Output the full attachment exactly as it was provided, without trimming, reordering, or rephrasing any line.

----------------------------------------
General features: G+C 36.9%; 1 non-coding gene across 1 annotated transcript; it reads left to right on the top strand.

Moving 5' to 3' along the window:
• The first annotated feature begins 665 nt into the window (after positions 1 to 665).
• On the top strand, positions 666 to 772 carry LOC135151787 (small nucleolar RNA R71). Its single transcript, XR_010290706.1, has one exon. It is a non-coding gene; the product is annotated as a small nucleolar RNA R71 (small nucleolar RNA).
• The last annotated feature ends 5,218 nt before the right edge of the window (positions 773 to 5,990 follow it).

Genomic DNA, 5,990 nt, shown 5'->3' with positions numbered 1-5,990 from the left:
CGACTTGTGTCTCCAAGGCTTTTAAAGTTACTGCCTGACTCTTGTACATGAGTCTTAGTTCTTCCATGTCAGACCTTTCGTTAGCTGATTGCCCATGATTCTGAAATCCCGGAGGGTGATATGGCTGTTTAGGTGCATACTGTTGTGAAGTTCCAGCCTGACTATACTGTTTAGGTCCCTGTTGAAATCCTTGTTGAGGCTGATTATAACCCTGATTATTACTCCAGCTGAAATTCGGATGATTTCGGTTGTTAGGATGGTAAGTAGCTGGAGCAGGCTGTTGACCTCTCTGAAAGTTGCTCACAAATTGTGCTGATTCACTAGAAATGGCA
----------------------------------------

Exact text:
General features: G+C 36.9%; 1 non-coding gene across 1 annotated transcript; it reads left to right on the top strand.

Moving 5' to 3' along the window:
• The first annotated feature begins 665 nt into the window (after positions 1 to 665).
• On the top strand, positions 666 to 772 carry LOC135151787 (small nucleolar RNA R71). Its single transcript, XR_010290706.1, has one exon. It is a non-coding gene; the product is annotated as a small nucleolar RNA R71 (small nucleolar RNA).
• The last annotated feature ends 5,218 nt before the right edge of the window (positions 773 to 5,990 follow it).

Genomic DNA, 5,990 nt, shown 5'->3' with positions numbered 1-5,990 from the left:
CGACTTGTGTCTCCAAGGCTTTTAAAGTTACTGCCTGACTCTTGTACATGAGTCTTAGTTCTTCCATGTCAGACCTTTCGTTAGCTGATTGCCCATGATTCTGAAATCCCGGAGGGTGATATGGCTGTTTAGGTGCATACTGTTGTGAAGTTCCAGCCTGACTATACTGTTTAGGTCCCTGTTGAAATCCTTGTTGAGGCTGATTATAACCCTGATTATTACTCCAGCTGAAATTCGGATGATTTCGGTTGTTAGGATGGTAAGTAGCTGGAGCAGGCTGTTGACCTCTCTGAAAGTTGCTCACAAATTGTGCTGATTCACTAGAAATGGCA